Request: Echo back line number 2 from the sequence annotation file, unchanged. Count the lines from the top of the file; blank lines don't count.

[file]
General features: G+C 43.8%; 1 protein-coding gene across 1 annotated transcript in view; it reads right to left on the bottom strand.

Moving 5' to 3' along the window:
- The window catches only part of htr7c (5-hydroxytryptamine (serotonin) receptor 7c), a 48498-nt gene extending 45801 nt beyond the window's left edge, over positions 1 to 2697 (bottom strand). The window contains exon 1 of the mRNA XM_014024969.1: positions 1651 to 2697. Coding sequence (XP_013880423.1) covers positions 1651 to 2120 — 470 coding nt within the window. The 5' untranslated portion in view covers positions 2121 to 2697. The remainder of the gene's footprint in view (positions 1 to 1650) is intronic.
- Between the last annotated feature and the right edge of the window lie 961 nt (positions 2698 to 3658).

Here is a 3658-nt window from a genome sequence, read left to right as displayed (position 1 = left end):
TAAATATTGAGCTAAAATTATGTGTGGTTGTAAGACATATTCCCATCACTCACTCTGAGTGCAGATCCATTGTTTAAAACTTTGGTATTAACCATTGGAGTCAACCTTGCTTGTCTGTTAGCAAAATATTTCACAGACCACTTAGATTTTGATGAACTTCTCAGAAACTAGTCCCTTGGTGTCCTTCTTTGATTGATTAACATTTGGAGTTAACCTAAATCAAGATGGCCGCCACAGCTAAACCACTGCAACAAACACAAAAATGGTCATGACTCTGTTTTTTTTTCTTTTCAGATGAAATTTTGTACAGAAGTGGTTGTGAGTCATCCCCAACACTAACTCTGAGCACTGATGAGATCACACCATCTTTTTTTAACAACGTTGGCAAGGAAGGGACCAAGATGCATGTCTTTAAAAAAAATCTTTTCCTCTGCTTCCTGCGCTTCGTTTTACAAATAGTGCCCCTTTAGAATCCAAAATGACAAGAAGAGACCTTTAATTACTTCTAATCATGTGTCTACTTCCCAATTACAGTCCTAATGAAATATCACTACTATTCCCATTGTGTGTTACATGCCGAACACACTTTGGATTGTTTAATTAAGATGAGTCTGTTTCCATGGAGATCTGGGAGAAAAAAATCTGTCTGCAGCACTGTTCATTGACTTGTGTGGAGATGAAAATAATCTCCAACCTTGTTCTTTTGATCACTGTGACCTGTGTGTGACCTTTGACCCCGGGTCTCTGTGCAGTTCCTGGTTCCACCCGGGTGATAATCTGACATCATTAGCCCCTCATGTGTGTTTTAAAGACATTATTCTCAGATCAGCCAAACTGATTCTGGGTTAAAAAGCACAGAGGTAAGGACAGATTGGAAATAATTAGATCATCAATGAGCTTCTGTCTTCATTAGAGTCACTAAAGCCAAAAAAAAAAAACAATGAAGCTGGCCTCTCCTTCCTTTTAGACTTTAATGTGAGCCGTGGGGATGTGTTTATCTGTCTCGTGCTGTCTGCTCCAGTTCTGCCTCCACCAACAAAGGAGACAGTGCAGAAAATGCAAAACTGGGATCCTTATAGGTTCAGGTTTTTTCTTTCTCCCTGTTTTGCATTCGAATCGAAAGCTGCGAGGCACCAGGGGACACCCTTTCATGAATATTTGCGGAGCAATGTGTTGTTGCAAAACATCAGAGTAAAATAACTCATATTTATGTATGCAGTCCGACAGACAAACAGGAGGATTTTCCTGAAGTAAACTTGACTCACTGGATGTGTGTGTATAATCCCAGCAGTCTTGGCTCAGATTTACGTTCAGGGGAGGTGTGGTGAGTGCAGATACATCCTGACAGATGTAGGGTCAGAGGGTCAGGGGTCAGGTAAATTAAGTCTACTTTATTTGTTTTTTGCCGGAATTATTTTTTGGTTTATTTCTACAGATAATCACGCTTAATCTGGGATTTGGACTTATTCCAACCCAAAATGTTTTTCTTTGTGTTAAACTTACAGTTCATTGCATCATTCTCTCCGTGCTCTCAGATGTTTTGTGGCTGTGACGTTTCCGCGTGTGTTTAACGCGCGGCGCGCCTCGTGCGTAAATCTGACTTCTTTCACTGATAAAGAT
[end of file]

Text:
Moving 5' to 3' along the window: